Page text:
Andy Warhol became increasingly preoccupied with the elusive notion of the shadow in the mid-1970s. This lead to one of his most important series of abstract paintings, which he created by silkscreening photographs of shadows onto painted canvases. The shadow, which exists as an image yet is ultimately intangible, embodies a paradoxical dynamic, paralleling aspects of Warhol's own artistic enterprise. Warhol reveled in the inscrutability of these penumbras, and carefully constructed images that deliberately obscured the source of the cast shadows he had captured on film. Shadow Painting of 1978 is among Warhol's most ethereal and haunting works of this series. A hazy shadow partially veils its vast field of golden paint, resulting in a powerful composition, marking Warhol's entry into the realm of the abstract sublime.
Beginning in the early 1970s, Warhol began to focus on the expressive power of cast shadows in his Hammer & Sickle and Skull paintings, which may have provided the direct impetus to focus on shadows as a subject in their own right. Yet Warhol had long been fascinated by shadows' evocative power. They play an integral role in formative works such as the Death and Disaster series of the 1960s, where the black ink of the silkscreened photos creates shadowy traces that amplify their thematically dark subject matter. In his self-portraits, Warhol often strategically used exaggerated shadows to play across his face, serving to underwrite his self-fashioning as an enigma.
As Warhol somewhat cryptically explained, "I called them 'Shadows' because they are based on a photo of a shadow of my office. It's a silk screen that I mop over with paint." In fact, the creation of these paintings was more complicated. Warhol based their compositions on numerous experiments with photographing shadows cast by a range of objects including cardboard maquettes that Warhol had purpose built. Warhol's assistant Ronnie Cutrone described how Warhol would go through an extensive editing process, enlarging the images on screens the size of the canvas that they would roll out on the floor, then determining which images would work on this expanded scale. Warhol would then paint the ground of the canvas with a mop to create wide strokes of paint, and silkscreen an image of the photograph on top. Using a mop as an ad hoc paintbrush for the Shadow series was partly a practical means of dealing with the works' large scale, but it also seems a somewhat tongue in cheek gesture, one of Warhol's many send-ups of Abstract Expressionist painting's hallowed conventions, like his Oxidations and Rorschachs from around the same period. Not only does he mop the floor to create his bravura brush marks, he uses an image that has been removed from its original source by several degrees, which cannot purport to reveal a state of psychic interiority. Yet the traces of Warhol's mop strokes are visible in the field of gold paint, and together with the crepuscular mass that dominates the lower left the expansive canvas manages to ironically exert an emotive power.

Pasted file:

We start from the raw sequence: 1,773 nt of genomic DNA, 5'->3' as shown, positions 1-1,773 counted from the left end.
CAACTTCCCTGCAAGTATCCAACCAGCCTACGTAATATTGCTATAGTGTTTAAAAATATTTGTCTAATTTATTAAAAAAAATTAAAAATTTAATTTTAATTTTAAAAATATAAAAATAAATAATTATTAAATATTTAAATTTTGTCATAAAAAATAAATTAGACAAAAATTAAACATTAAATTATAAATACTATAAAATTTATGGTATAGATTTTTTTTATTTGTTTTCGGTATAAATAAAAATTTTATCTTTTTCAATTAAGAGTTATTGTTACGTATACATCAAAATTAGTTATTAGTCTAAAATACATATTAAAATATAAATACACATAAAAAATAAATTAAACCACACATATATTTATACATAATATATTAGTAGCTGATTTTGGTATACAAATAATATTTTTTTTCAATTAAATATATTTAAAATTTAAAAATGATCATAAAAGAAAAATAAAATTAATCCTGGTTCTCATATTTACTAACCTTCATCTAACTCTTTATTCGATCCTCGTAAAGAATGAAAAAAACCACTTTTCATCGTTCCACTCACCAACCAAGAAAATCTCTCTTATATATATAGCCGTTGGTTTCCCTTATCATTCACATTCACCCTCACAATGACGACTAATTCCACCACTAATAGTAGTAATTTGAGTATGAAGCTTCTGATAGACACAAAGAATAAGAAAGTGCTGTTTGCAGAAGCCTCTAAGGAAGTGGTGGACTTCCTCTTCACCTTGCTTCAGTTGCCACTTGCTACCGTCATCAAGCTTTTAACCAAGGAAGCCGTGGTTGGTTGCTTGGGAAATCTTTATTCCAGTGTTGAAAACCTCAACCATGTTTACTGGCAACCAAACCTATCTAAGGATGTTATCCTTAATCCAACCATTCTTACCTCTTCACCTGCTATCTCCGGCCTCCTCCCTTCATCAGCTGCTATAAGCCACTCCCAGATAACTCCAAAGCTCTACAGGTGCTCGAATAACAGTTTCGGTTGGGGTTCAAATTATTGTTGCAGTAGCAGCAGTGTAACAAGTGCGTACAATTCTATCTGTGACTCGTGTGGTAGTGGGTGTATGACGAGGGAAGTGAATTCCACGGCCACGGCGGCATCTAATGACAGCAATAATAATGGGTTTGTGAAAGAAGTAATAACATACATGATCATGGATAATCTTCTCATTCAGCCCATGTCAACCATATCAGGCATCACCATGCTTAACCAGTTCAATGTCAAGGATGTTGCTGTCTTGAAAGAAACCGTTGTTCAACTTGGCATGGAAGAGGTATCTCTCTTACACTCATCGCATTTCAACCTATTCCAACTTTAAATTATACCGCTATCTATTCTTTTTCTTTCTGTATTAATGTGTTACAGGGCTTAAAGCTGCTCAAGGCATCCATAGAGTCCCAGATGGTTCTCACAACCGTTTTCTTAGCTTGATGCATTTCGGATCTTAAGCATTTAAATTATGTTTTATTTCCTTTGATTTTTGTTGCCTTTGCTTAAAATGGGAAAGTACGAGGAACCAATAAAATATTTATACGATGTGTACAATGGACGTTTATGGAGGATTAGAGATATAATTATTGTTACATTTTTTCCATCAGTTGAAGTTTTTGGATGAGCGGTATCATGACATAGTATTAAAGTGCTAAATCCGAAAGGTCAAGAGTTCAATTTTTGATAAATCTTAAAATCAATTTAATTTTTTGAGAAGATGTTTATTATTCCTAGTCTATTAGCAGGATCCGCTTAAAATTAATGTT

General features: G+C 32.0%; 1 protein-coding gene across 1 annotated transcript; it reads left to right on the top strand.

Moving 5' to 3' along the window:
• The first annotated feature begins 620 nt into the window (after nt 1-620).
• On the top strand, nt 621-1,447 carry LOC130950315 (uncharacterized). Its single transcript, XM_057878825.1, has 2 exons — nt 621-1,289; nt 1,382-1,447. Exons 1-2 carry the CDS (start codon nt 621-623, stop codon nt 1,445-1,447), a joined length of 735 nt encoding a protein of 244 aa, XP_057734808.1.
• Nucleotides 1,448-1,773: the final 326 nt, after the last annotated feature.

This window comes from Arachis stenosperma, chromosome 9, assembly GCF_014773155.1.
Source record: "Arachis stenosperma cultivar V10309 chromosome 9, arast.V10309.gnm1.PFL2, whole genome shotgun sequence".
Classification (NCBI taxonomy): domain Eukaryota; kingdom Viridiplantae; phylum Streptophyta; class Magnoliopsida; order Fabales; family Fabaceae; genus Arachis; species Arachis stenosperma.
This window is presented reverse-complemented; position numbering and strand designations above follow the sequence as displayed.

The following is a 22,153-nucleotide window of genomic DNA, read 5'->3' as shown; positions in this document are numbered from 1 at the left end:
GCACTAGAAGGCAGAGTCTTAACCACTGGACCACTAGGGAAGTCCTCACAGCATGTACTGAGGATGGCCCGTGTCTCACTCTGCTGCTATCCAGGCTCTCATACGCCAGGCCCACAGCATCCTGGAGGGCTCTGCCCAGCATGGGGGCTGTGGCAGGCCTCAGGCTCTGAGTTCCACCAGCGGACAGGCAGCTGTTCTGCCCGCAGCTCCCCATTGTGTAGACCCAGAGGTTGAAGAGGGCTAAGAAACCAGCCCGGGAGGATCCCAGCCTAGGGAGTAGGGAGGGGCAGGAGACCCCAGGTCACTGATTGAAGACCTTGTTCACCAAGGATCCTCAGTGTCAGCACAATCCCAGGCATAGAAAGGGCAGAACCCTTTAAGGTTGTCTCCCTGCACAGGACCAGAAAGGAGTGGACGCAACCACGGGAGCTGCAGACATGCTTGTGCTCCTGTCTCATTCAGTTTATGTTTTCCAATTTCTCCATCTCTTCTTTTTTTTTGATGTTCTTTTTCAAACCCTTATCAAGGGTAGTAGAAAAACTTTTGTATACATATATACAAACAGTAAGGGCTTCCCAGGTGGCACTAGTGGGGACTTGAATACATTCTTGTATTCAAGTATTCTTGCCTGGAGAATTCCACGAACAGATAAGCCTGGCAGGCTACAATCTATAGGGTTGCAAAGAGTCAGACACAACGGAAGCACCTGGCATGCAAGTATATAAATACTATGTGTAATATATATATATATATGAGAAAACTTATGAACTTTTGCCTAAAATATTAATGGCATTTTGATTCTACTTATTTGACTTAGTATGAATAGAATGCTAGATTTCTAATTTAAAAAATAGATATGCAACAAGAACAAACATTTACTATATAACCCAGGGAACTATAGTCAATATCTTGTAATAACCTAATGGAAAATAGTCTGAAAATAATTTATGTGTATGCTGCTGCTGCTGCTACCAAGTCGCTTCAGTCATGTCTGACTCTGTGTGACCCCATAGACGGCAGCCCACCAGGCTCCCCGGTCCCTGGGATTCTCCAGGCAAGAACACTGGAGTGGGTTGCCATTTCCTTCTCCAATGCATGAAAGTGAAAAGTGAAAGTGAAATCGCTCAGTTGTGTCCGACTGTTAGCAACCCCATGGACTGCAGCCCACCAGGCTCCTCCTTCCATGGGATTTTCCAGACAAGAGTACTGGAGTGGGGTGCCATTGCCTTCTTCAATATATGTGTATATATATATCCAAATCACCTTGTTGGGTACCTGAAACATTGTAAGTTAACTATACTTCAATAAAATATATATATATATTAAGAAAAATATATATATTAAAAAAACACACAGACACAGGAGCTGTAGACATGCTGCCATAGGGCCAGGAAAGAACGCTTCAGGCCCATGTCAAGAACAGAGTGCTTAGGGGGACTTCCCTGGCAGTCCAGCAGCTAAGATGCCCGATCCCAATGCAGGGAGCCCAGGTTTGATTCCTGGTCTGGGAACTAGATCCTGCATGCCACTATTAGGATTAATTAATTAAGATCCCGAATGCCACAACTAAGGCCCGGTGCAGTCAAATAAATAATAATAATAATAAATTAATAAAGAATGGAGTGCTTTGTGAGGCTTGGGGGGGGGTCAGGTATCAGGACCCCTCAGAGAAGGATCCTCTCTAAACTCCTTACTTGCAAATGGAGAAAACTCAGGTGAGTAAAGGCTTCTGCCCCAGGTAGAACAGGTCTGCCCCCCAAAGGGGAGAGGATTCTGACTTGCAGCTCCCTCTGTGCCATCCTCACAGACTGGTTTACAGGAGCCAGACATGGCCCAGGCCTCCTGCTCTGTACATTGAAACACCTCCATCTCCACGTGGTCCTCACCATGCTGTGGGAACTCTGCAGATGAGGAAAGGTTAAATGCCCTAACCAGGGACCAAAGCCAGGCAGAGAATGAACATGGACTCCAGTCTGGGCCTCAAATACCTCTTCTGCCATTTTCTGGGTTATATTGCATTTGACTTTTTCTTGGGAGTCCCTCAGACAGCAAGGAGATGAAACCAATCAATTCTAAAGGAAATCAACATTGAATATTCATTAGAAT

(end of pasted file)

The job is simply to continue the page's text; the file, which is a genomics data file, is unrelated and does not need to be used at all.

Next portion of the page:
Shadow Painting is a rare example of a monumental golden hued work in this series, as he generally preferred to use bright colors for the backgrounds. Warhol's choice of gold in the present work is particularly important, as it harks back to his classic Pop icons such as Marilyn Monroe suspended on a field of gold like a Byzantine saint. Indeed, Warhol's use of gold ground in such works relates to his Byzantine Rite Catholic roots, where gold represented the immateriality of the divine realm.
Warhol's first exhibition of his Shadow paintings took place in New York in January 1979, the entire contents of which are now in the Dia Art Foundation's collection displayed at Beacon. It was his most ambitious cycle of paintings up to that time, consisting of 102 Shadow paintings in two formats, each in one of 17 bright colors, which were arranged contiguously like a film strip encircling the gallery's walls. Warhol famously referred to them as "disco décor," since, he explained "the opening party had disco" (quoted in "Painter Hangs His Own Paintings," The New Yorker, February 5, 1979). Yet an entry in Warhol's diary reveals how he strongly felt that they had much deeper meaning than simple decoration -- Warhol complained that a dinner companion "was saying that my work was just 'decorative.' That got me really mad, and I'm so embarrassed, everybody saw the real me" (quoted in The Andy Warhol Diaries, ed. P. Hackett, 1989, p.199). For an artist who so carefully cultivated an inscrutable façade, it is particularly telling that he revealed "the real me" in his defense against accusations of vacuousness.